NV: Each fragrance is linked to a specific emotion, acting as an emotion generator. By combining different techniques, verbal and nonverbal, we were able to analyze what consumers say, but also how they say it, and understand what emotions are elicited by our fragrances. The emotions include sensuality, pleasure, tenderness, self-esteem, and more. For instance, we found that when people smell Soleil d’Ikosim, it activates areas of the brain related to tenderness and pleasure. Aristo Chypre evokes either sensuality or self-esteem. It all depends on cultural background, of course; results in Europe and China can be different. It shows that fragrance is also a deeply cultural experience.

INFINIMENT COTY PARIS Sue Nabi and Nicolas Vu, courtesy of INFINIMENT COTY PARIS.

INFINIMENT COTY PARIS is a Collection of Scents That Trigger Emotions

WW: What emotions did you want to ignite and tap into?

SN: The main emotions induced by the collection are positive emotions divided into seven families: awakening, self-esteem, tenderness, sensuality, relaxation, fun, and pleasure. Each creation stimulates its own unique combinations. For l’Amour Pourpre, we wanted to ignite seduction as it is a really sensual fragrance, while J’ai Trois Amours is all about joy.

“I wanted it to remind me of Algiers, where I grew up, to remind me of all the cooking my mother did,”

—Sue Nabi

WW: Scent is such a powerful sense. We know it’s our strongest link to memory. Are there scents for each of you personally that have a special memory tied to them?

NV: Each fragrance in the collection tells a story, encapsulating our inspirations, convictions, experiences, and roots. These scents were created as personal messages, whose values could resonate with us all.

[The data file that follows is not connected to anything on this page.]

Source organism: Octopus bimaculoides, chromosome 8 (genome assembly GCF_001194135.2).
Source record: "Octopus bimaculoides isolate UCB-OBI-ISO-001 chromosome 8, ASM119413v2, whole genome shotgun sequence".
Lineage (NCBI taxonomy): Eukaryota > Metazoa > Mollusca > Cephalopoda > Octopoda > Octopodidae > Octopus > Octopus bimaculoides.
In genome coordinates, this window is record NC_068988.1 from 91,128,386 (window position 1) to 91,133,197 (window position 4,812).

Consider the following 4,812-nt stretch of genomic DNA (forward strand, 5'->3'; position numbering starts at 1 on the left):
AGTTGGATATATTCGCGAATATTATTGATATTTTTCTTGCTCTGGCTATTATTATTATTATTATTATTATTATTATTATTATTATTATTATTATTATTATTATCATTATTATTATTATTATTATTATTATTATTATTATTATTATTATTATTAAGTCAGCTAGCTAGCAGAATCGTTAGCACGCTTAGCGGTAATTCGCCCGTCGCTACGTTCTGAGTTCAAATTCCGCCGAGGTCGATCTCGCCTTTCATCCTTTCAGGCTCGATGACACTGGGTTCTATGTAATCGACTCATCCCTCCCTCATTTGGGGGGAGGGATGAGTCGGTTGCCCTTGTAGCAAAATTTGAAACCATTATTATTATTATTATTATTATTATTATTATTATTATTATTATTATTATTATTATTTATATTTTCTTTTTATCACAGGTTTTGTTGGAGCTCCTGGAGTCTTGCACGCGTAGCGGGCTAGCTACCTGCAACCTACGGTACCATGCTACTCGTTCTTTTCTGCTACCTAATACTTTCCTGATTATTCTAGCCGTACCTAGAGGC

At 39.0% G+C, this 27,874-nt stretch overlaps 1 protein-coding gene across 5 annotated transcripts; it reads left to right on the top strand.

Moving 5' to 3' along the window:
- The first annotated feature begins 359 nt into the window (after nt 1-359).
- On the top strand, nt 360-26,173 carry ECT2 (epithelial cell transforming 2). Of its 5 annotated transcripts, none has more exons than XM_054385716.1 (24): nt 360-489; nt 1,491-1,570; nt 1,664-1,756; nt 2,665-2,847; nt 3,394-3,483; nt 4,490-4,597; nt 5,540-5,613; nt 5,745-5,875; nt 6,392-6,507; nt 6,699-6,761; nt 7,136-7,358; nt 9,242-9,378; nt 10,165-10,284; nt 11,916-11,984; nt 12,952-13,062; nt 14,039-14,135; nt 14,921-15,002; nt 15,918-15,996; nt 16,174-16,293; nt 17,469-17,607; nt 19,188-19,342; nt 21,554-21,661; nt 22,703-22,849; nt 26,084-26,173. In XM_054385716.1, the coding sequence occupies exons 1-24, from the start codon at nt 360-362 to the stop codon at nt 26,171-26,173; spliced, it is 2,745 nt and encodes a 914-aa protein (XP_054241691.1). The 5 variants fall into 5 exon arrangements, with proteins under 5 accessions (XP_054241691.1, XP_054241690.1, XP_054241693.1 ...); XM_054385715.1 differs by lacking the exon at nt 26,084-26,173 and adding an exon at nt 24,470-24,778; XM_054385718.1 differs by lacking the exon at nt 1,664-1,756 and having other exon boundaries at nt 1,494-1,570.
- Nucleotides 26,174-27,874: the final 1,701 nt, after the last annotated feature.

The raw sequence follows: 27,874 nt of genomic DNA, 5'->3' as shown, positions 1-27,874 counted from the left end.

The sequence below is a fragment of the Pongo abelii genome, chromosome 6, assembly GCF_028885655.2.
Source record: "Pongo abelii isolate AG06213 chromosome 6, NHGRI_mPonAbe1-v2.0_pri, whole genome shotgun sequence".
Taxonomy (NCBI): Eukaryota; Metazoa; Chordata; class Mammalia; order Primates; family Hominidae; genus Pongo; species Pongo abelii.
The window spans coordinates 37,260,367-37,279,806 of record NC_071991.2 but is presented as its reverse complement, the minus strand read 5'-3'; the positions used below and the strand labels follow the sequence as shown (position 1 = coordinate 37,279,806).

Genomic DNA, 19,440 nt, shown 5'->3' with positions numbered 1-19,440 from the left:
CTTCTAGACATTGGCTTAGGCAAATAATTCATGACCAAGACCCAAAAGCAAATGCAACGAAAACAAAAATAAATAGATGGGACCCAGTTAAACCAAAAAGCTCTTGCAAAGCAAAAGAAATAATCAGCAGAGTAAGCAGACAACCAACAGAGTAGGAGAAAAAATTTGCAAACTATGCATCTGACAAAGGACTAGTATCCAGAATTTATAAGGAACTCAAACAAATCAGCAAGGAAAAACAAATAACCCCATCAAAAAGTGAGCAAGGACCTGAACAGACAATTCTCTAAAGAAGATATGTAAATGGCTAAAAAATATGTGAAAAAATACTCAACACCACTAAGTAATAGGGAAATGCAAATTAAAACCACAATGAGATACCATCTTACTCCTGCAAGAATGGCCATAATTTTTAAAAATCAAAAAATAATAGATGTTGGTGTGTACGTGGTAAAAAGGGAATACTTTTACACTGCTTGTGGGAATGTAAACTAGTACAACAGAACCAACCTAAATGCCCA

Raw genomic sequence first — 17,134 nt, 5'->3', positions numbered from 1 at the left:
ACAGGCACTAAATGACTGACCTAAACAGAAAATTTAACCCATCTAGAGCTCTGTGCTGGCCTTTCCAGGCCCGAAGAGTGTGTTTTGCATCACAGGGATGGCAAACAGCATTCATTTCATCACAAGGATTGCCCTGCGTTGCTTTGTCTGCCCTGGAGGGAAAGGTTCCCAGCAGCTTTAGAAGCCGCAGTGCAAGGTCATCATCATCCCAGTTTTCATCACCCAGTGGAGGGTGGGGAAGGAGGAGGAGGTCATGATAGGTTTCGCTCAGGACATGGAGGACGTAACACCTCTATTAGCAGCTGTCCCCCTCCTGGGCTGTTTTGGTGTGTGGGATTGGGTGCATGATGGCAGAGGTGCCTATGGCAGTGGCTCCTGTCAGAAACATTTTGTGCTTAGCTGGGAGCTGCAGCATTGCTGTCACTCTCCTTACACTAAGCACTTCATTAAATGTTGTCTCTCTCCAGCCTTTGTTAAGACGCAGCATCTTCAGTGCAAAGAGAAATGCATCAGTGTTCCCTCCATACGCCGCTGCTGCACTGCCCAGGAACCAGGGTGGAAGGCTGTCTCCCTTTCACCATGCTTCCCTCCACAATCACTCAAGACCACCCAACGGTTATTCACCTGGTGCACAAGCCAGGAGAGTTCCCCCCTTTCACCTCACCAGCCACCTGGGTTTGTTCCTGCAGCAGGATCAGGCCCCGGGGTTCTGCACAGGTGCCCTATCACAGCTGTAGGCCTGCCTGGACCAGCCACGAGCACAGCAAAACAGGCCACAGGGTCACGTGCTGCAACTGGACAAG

SN: When we created Soleil d’Ikosim, I wanted it to smell like the garden of my childhood: a perfume that smells like an orchard of orange blossoms; specifically, the orange blossoms juice my mother used in her cooking when we lived in Algiers. My childhood home was completely surrounded by orange trees. That is where I spent my teenage years until I was 17. I wanted it to remind me of Algiers, where I grew up, to remind me of all the cooking my mother did, especially her pastries, by putting whole splashes of orange flower water. That’s how Soleil d’Ikosim was born, as Ikosim is one of the antique names of Algiers.

INFINIMENT COTY PARIS Artwork by Younes Khourassani.
INFINIMENT COTY PARIS Courtesy of INFINIMENT COTY PARIS.

WW: Sustainability is an important aspect of the design behind and making of “INFINIMENT COTY PARIS.” Can you tell us about your approach to sustainability and how that is unique to the world of fragrance?

NV: This collection is the first collection entirely manufactured with 100 percent alcohol derived from upcycled carbon emissions. No colorant, no unnecessary chemicals. As such, each elixir is colored by the sum of its ingredients, which evolve over time within a bottle containing a blend of only four elements: concentrated fragrance, purified water, carbon captured alcohol, and Molecular Aura.

WW: How did that influence the bottle design?

SN: The best sustainability is something that doesn’t end up in the trash. When you start recycling, it’s already a sign that you’re dealing with something disposable. Disposable items are something we’re all trying to combat. So we designed our bottle to be refillable. You can buy your recharge and refill your bottle at home. It is really an object for you to keep. We also worked on a minimalist case that fits exactly into the shape of the bottle and is actually a case that isn’t thrown away either. This means that the day you have your perfume, you’ll carry it around like that in your toiletry bag or suitcase. It protects it like an iPhone case.